Approximately 2.5 million children are injured or killed by hazards in the home each year.  Many of these incidents can be prevented by using simple child safety devices readily available on the market today.

Take a crawl through your home and look at your house from your crawling child's perspective.  Even the most  efficient housekeeper will be amazed at the variety of things imbedded in rugs and hidden under furniture.  Seemingly innocuous items, like a lamp cords and pet food bowls, taken n new meaning when your child is on the crawl.


  • Cabinet and drawer latches in the kitchen that are within your child's     reach should be childproofed.  To avoid totally frustrating your children by locking them all, help them feel a part of the kitchen by keeping a bottom drawer filled with play cups, plates, spoons, and other safety non-breakable objects specially earmarked for a child's kitchen play.

  • Keep chairs and step stools away from counters and the stove; if stove knobs are easily accessible to children, use protective covers to prevent kids from turning them.

  • Most bathroom injuries come from slips and falls.  Apply non-skid     appliqués on the bottom of the tub or use a rubber bath mat.  Also, slide a cushioned spout guard over the faucet.  There are a number of soft faucet guards in animal and other shapes that fit securely over the tub spouts and protect children from possible gashes and bruises in a slippery tub.  Toilet seat locks can prevent being trapped between the seat and bowl or falling in and drowning.  Never leave a young child alone in the bathroom.

  • Use anti-scald devices for faucets and shower heads and set your water heater temperature to 120 degrees Fahrenheit to help prevent burns from hot water.

  • To safeguard against poisoning be sure in your bathroom medicine    cabinet has child resistant safety caps.  You can buy locking medicine    cabinet inserts or small locks and latches designed to keep medicine    cabinet doors closed.  A step stool in the bathroom also poses a danger if used by a child for exploration.  Remember to keep all dangerous chemicals out of children's reach.

  • One out of three child poisoning occurs at the home of a child's   grandparents, in part because older people often buy medicines without child-resistant caps.  While this is a convenience to grandparents, they should be aware that it could pose dangers for their grandchildren.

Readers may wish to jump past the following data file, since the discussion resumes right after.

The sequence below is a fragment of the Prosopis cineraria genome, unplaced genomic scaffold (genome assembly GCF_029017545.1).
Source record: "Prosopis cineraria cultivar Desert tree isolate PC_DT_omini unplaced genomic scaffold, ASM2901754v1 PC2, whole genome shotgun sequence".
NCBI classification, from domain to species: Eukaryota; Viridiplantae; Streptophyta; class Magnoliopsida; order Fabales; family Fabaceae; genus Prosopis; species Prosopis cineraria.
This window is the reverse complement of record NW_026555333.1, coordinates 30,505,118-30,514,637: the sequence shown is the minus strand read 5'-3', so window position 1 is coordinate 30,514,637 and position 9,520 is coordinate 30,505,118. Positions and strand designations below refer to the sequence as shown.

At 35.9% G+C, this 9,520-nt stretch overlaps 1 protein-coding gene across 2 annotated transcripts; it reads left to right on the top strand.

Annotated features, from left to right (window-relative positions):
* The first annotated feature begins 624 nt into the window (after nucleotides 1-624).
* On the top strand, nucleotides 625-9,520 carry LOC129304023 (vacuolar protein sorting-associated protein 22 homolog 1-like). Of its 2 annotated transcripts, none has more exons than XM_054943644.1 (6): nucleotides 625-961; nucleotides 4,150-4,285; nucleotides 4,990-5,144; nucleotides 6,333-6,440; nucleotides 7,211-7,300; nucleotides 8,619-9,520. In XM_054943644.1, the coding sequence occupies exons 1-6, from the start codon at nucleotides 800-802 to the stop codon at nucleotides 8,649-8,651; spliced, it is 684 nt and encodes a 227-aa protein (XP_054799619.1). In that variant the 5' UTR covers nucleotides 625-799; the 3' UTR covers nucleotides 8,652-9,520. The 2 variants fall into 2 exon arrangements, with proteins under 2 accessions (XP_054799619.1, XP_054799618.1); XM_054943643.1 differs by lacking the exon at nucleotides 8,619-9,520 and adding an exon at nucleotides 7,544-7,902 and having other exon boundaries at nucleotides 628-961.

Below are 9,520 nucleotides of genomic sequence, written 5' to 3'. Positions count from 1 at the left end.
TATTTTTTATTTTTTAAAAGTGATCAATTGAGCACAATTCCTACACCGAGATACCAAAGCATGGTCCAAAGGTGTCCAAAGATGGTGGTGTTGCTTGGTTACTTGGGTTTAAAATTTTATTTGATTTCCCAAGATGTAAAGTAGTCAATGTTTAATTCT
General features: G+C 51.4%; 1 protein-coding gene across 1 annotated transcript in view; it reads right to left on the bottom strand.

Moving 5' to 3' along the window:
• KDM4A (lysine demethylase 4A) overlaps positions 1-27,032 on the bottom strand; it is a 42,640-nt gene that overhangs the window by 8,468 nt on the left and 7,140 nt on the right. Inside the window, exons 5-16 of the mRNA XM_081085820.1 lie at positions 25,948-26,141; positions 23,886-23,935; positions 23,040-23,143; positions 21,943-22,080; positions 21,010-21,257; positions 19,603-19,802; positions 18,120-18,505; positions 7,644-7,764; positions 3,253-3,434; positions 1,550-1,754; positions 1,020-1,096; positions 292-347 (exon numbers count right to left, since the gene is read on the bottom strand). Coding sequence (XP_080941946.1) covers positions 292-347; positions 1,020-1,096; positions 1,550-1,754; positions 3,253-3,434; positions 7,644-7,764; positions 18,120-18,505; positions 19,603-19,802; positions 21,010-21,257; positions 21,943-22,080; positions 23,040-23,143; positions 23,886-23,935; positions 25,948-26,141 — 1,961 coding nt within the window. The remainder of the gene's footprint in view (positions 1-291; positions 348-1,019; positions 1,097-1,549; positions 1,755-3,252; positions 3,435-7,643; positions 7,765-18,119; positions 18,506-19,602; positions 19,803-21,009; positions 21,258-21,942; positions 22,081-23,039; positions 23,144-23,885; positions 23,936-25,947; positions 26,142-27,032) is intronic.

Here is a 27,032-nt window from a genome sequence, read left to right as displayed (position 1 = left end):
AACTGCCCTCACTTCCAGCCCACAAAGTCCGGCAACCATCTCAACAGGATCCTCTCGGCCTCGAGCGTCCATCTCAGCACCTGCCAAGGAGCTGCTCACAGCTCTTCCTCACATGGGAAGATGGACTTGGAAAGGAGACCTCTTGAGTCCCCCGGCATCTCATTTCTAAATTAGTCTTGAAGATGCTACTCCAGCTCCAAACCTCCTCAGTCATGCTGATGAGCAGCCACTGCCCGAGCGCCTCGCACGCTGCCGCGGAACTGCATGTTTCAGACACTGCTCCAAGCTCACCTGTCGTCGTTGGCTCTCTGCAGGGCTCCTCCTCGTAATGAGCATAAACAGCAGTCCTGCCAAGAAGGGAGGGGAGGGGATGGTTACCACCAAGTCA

• Use safety gates to help prevent falls down stairs and to keep children away from dangerous areas.  Safety gates can help keep children away from stairs or rooms that have hazards in them.  Look for safety gates that children cannot dislodge easily.  For the tip of stairs, gates that screw to the wall are more secure than "pressure gates."

  • Use outlet covers and outlet plates to help prevent electrocution.  Outlet covers and outlet plates can help protect children from electrical shock and possible electrocution.  When they are not in use, unplug electrical appliances.

  • Cut window blind cords and use safety tassels to help prevent children    from strangling in blind cord loops.  Window blind cord safety tassels on mini-blinds and tension devices on vertical blinds and drapery cords can help prevent deaths and injuries from strangulation in the loops of cords.  Place furniture well away from windows.

  • Position your child's crib away from all drapery, electrical cords, and    windows.  Make sure the crib meets national safety standards.  Make    sure the mattress and crib sheet fits snugly.  Remove mobiles and other hanging toys from the crib as soon as your child can reach up and touch them.  Place night lights at least three feet away from the crib, bedding, and draperies to prevent fires.

  • Use door stops and door holders to help prevent small fingers and hands from being pinched or crushed in door hinges.

  • Use a cordless phone to make it easier to continuously watch young    children, especially when they are in bathtubs, swimming pools, or other potentially dangerous areas.

  • Fireplaces can be dangerous, even if no fire is burning.  Install a glass    fireplace screen to keep children from inhaling and swallowing soot.   If the fireplaces has a raised hearth, cover the edge with a cushioned material to avoid bangs on heads or chins.

  • You may also apply cushioned corner covers to coffee tables,     countertops or any other sharp corner to decrease bruises and bumps.  To prevent furniture from tipping over on children, install furniture safety brackets that screw into the wall.

  • Always use a safety belt when your baby is sitting in a bouncy seat or    swing.

  • Place houseplants out of children's reach; know the names of all plants in case a child eats one of them.

  • Keep cigarettes, matches, and lighters out of children's reach.

  • Make a fire evacuation plan and practice fire escape routes at least twice a year.

  • Keep firearms and ammunitions safely locked away.

  • Test homes built before 1978 for lead paint.

  • Learn first aid and CPR.

  • Place infants under one year on their backs to sleep; never use an electric blanket in the bed or crib of a small child or infant.

  • Place night-lights at least three feet from crib, bedding, and draperies to prevent fires.

  • Check age labels for appropriate toys; be vigilant about choking hazards; beware of foods that children can choke on.

  • If you have a swimming pool, install a fence (with an automatic childproof gate) that separates the house from the pool.

  • When you barbecue outdoors, never leave children unattended around the grill.  Store propane grills where children cannot reach the knobs.

These are but a few tips on childproofing your home.  For more information
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